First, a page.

On Wednesday, Nov. 6, from 2 to 4 p.m., members of the Center for Leadership and Service (CLS) and other student volunteers set up tables in the atrium of the Miron Student Center (MSC) to encourage Kean University students to register to vote - and to provide the necessary information and paperwork for registration.
The table gathered young students, who are often registering for the first time, to educate them about the electoral process as well as the power and importance of their vote is a vital part of any university community. New Jersey's primary vote in the 2020 presidential race will take place on June 2, 2020, and the general election will follow on Nov. 3, 2020.
One tabling volunteer, Isabelle Zapytowski, a freshman sociology major who registered for the first time at an earlier registering table, indicated that from the early sample size, many of those registering were commuter students. This illustrates a lot of the value of the university promoting student involvement in the electoral process. The community at Kean is fostering that students who might not otherwise have had a convenient window into the process or access to all the information they would like, can easily get registered and begin to research important political matters before the 2020 elections.
Francesca Merlino, a freshman journalism major, also tabling for the afternoon, described, "It's very important that this generation starts to vote because we are voting for our future, and we should have a say in how our future pans out."
Those sentiments could not be more true. According to a Pew study of 2016 election voters, nearly 62 million people under 36 (millennials) were eligible to vote, representing about 27 percent of the U.S. electorate; this is nearly equal to the largest, pool, the Baby Boomers (aged 52 to 70), who comprise 31 percent of voters, and a much larger group than the Silent Generation or Generation X. However, only about 51 percent of millennials voted - 10 percent less than the national average (61 percent).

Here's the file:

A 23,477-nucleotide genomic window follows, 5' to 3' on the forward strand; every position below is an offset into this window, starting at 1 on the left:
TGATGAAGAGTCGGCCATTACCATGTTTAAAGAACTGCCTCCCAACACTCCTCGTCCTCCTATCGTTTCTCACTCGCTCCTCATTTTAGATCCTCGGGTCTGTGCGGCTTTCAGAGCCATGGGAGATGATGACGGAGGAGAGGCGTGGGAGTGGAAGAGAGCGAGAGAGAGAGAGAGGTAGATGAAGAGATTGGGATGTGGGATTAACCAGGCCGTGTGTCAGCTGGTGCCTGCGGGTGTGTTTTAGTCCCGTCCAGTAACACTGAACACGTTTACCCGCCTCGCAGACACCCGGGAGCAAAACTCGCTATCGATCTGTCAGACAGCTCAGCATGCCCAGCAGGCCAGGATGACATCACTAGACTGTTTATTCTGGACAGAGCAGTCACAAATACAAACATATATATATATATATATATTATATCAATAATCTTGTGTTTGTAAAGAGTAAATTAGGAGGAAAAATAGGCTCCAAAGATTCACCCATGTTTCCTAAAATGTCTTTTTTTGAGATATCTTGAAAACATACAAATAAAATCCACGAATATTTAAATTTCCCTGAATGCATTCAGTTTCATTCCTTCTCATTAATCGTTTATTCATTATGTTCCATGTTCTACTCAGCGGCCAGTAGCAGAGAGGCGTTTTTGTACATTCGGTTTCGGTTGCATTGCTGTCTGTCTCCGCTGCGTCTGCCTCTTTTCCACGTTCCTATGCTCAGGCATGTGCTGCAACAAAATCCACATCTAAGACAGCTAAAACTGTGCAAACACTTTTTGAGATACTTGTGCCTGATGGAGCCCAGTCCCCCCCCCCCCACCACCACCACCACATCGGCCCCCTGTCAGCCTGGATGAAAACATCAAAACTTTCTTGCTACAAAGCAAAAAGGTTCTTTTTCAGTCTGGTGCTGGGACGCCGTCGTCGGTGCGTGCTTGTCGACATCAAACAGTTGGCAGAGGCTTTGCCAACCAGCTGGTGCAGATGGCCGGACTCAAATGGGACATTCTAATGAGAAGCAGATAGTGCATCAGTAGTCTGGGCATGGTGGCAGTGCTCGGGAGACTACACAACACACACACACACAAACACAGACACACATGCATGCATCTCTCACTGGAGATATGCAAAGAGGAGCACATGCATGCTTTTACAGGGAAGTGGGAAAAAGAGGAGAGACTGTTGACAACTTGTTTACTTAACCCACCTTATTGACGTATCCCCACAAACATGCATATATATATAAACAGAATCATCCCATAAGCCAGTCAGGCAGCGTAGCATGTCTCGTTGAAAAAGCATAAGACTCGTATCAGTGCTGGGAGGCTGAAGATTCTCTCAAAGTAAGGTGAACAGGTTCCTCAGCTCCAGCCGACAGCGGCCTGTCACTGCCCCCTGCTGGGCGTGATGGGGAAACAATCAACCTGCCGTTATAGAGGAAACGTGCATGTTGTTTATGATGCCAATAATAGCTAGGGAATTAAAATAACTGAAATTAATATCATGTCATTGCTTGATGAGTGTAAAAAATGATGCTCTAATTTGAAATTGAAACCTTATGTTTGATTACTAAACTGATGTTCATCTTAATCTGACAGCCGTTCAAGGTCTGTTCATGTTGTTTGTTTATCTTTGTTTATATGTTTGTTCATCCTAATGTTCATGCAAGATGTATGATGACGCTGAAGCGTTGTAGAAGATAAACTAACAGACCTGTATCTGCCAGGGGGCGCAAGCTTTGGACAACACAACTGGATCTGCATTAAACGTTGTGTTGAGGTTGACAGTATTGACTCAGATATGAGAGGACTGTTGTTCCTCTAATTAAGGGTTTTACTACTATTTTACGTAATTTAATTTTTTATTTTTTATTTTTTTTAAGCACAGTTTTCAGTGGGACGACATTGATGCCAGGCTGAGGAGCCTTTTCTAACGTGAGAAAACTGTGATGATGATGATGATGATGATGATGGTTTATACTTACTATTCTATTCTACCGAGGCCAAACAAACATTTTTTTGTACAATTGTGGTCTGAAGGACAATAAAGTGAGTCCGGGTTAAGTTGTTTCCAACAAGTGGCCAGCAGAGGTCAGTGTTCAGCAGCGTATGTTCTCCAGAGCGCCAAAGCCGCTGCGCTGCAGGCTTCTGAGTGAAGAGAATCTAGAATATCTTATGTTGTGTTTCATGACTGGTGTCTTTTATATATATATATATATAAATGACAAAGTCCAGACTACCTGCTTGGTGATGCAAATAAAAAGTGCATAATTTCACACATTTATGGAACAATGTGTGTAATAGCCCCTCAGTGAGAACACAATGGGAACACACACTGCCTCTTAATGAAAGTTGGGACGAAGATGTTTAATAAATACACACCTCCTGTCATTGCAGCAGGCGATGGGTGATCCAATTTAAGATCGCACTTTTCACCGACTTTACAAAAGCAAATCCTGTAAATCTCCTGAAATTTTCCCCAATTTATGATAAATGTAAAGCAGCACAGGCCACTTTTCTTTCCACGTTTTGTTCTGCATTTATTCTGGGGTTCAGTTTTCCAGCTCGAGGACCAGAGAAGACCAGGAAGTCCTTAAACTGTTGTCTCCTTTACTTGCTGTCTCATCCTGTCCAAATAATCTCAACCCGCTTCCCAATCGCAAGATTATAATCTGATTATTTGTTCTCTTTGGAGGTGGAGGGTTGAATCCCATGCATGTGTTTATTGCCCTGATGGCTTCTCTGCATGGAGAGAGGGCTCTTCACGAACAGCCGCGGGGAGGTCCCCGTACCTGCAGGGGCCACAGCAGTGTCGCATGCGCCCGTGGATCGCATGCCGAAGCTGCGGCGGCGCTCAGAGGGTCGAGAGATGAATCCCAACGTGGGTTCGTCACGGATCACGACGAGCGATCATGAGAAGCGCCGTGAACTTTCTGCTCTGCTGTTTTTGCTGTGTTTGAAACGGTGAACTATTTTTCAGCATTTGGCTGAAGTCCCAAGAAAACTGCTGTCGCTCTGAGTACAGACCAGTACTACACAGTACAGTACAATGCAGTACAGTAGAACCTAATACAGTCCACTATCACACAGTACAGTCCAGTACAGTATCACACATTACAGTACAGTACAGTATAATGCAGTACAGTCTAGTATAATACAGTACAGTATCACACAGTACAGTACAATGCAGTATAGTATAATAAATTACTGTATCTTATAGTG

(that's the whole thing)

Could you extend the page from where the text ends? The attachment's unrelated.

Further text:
The discrepancy between the number of young people who are eligible to vote and those who exercise their right, translates to less representation and defense of their values in the government. It is important that universities like Kean and all around the country provide all of the resources and information available to promote how imperative voting registration and election participation is. Because the majority of university students fall into the millennial and post-millennial groups, the involvement of those groups can be hugely improved by voting and registration campaigns on campuses.
Further, the percentage of voter turnout among millennials grew to 51 percent in 2016 from 46 percent in 2012. As with every gap between cycles, the four years since the 2016 election will mean hundreds of thousands, or millions, of post-Millennial voters are eligible for the first time.
At Kean students have a great opportunity to learn and get involved in their local and larger communities. In the world of politics, that can mean the difference in a town, a state or a whole country.